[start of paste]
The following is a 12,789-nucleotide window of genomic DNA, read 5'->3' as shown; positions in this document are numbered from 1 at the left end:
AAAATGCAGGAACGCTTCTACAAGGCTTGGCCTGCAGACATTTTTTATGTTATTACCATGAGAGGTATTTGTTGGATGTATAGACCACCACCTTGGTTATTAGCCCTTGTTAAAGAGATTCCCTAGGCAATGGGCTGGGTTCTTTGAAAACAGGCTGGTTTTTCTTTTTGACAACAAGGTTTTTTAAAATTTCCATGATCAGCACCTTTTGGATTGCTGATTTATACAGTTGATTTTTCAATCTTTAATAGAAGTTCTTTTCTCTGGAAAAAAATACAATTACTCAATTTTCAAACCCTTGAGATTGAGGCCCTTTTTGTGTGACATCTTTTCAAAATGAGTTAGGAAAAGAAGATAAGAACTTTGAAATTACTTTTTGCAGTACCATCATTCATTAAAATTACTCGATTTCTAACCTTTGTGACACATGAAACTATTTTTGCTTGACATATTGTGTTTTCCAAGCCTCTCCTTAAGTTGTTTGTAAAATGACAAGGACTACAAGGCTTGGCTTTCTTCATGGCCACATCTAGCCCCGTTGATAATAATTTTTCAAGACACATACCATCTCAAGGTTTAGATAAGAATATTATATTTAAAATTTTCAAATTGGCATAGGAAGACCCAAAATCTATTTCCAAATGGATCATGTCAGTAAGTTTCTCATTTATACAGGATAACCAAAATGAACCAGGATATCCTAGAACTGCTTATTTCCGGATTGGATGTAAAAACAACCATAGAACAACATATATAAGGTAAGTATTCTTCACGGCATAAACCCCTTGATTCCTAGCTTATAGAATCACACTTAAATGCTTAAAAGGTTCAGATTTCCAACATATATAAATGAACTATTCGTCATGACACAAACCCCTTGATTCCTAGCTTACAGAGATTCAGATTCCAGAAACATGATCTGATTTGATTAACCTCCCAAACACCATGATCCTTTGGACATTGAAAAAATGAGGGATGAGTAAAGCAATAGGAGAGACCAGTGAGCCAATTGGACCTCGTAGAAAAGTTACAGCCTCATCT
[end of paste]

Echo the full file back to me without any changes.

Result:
The following is a 12,789-nucleotide window of genomic DNA, read 5'->3' as shown; positions in this document are numbered from 1 at the left end:
AAAATGCAGGAACGCTTCTACAAGGCTTGGCCTGCAGACATTTTTTATGTTATTACCATGAGAGGTATTTGTTGGATGTATAGACCACCACCTTGGTTATTAGCCCTTGTTAAAGAGATTCCCTAGGCAATGGGCTGGGTTCTTTGAAAACAGGCTGGTTTTTCTTTTTGACAACAAGGTTTTTTAAAATTTCCATGATCAGCACCTTTTGGATTGCTGATTTATACAGTTGATTTTTCAATCTTTAATAGAAGTTCTTTTCTCTGGAAAAAAATACAATTACTCAATTTTCAAACCCTTGAGATTGAGGCCCTTTTTGTGTGACATCTTTTCAAAATGAGTTAGGAAAAGAAGATAAGAACTTTGAAATTACTTTTTGCAGTACCATCATTCATTAAAATTACTCGATTTCTAACCTTTGTGACACATGAAACTATTTTTGCTTGACATATTGTGTTTTCCAAGCCTCTCCTTAAGTTGTTTGTAAAATGACAAGGACTACAAGGCTTGGCTTTCTTCATGGCCACATCTAGCCCCGTTGATAATAATTTTTCAAGACACATACCATCTCAAGGTTTAGATAAGAATATTATATTTAAAATTTTCAAATTGGCATAGGAAGACCCAAAATCTATTTCCAAATGGATCATGTCAGTAAGTTTCTCATTTATACAGGATAACCAAAATGAACCAGGATATCCTAGAACTGCTTATTTCCGGATTGGATGTAAAAACAACCATAGAACAACATATATAAGGTAAGTATTCTTCACGGCATAAACCCCTTGATTCCTAGCTTATAGAATCACACTTAAATGCTTAAAAGGTTCAGATTTCCAACATATATAAATGAACTATTCGTCATGACACAAACCCCTTGATTCCTAGCTTACAGAGATTCAGATTCCAGAAACATGATCTGATTTGATTAACCTCCCAAACACCATGATCCTTTGGACATTGAAAAAATGAGGGATGAGTAAAGCAATAGGAGAGACCAGTGAGCCAATTGGACCTCGTAGAAAAGTTACAGCCTCATCT